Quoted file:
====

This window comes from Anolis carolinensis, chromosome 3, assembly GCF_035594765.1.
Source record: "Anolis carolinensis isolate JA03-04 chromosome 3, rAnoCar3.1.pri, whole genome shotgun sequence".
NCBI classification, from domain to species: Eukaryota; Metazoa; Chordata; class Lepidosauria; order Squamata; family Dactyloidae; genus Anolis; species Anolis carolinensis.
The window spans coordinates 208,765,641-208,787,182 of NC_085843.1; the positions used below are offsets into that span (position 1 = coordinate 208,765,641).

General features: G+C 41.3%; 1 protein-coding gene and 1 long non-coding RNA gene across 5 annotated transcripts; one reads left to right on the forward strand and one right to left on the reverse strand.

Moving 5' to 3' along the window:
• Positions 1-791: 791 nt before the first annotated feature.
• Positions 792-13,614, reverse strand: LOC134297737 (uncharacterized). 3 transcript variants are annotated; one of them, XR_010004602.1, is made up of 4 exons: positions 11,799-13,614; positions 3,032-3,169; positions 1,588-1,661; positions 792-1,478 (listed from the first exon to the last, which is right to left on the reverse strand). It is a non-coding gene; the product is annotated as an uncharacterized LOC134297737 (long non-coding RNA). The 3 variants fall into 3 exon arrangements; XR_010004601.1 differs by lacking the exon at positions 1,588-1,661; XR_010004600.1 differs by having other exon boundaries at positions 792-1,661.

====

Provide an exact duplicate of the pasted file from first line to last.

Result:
This window comes from Anolis carolinensis, chromosome 3, assembly GCF_035594765.1.
Source record: "Anolis carolinensis isolate JA03-04 chromosome 3, rAnoCar3.1.pri, whole genome shotgun sequence".
NCBI classification, from domain to species: Eukaryota; Metazoa; Chordata; class Lepidosauria; order Squamata; family Dactyloidae; genus Anolis; species Anolis carolinensis.
The window spans coordinates 208,765,641-208,787,182 of NC_085843.1; the positions used below are offsets into that span (position 1 = coordinate 208,765,641).

General features: G+C 41.3%; 1 protein-coding gene and 1 long non-coding RNA gene across 5 annotated transcripts; one reads left to right on the forward strand and one right to left on the reverse strand.

Moving 5' to 3' along the window:
• Positions 1-791: 791 nt before the first annotated feature.
• Positions 792-13,614, reverse strand: LOC134297737 (uncharacterized). 3 transcript variants are annotated; one of them, XR_010004602.1, is made up of 4 exons: positions 11,799-13,614; positions 3,032-3,169; positions 1,588-1,661; positions 792-1,478 (listed from the first exon to the last, which is right to left on the reverse strand). It is a non-coding gene; the product is annotated as an uncharacterized LOC134297737 (long non-coding RNA). The 3 variants fall into 3 exon arrangements; XR_010004601.1 differs by lacking the exon at positions 1,588-1,661; XR_010004600.1 differs by having other exon boundaries at positions 792-1,661.